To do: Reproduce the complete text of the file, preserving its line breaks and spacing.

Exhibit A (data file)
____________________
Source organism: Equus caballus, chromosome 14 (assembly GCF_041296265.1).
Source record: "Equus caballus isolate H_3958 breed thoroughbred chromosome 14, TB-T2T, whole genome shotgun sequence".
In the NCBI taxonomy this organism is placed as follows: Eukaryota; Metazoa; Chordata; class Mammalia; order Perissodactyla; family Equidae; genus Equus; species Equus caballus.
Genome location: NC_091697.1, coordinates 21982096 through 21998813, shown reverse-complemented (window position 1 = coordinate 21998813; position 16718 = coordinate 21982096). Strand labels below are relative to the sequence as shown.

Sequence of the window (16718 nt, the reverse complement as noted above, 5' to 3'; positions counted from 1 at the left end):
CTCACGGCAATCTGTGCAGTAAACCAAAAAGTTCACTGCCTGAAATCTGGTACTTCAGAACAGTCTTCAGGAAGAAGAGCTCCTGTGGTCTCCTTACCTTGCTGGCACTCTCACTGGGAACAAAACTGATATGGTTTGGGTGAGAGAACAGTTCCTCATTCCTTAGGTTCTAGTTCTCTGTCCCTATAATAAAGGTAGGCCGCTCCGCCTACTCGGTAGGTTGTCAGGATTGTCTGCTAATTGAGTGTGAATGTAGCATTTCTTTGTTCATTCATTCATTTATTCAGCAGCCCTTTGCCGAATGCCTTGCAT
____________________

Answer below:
Source organism: Equus caballus, chromosome 14 (assembly GCF_041296265.1).
Source record: "Equus caballus isolate H_3958 breed thoroughbred chromosome 14, TB-T2T, whole genome shotgun sequence".
In the NCBI taxonomy this organism is placed as follows: Eukaryota; Metazoa; Chordata; class Mammalia; order Perissodactyla; family Equidae; genus Equus; species Equus caballus.
Genome location: NC_091697.1, coordinates 21982096 through 21998813, shown reverse-complemented (window position 1 = coordinate 21998813; position 16718 = coordinate 21982096). Strand labels below are relative to the sequence as shown.

Sequence of the window (16718 nt, the reverse complement as noted above, 5' to 3'; positions counted from 1 at the left end):
CTCACGGCAATCTGTGCAGTAAACCAAAAAGTTCACTGCCTGAAATCTGGTACTTCAGAACAGTCTTCAGGAAGAAGAGCTCCTGTGGTCTCCTTACCTTGCTGGCACTCTCACTGGGAACAAAACTGATATGGTTTGGGTGAGAGAACAGTTCCTCATTCCTTAGGTTCTAGTTCTCTGTCCCTATAATAAAGGTAGGCCGCTCCGCCTACTCGGTAGGTTGTCAGGATTGTCTGCTAATTGAGTGTGAATGTAGCATTTCTTTGTTCATTCATTCATTTATTCAGCAGCCCTTTGCCGAATGCCTTGCAT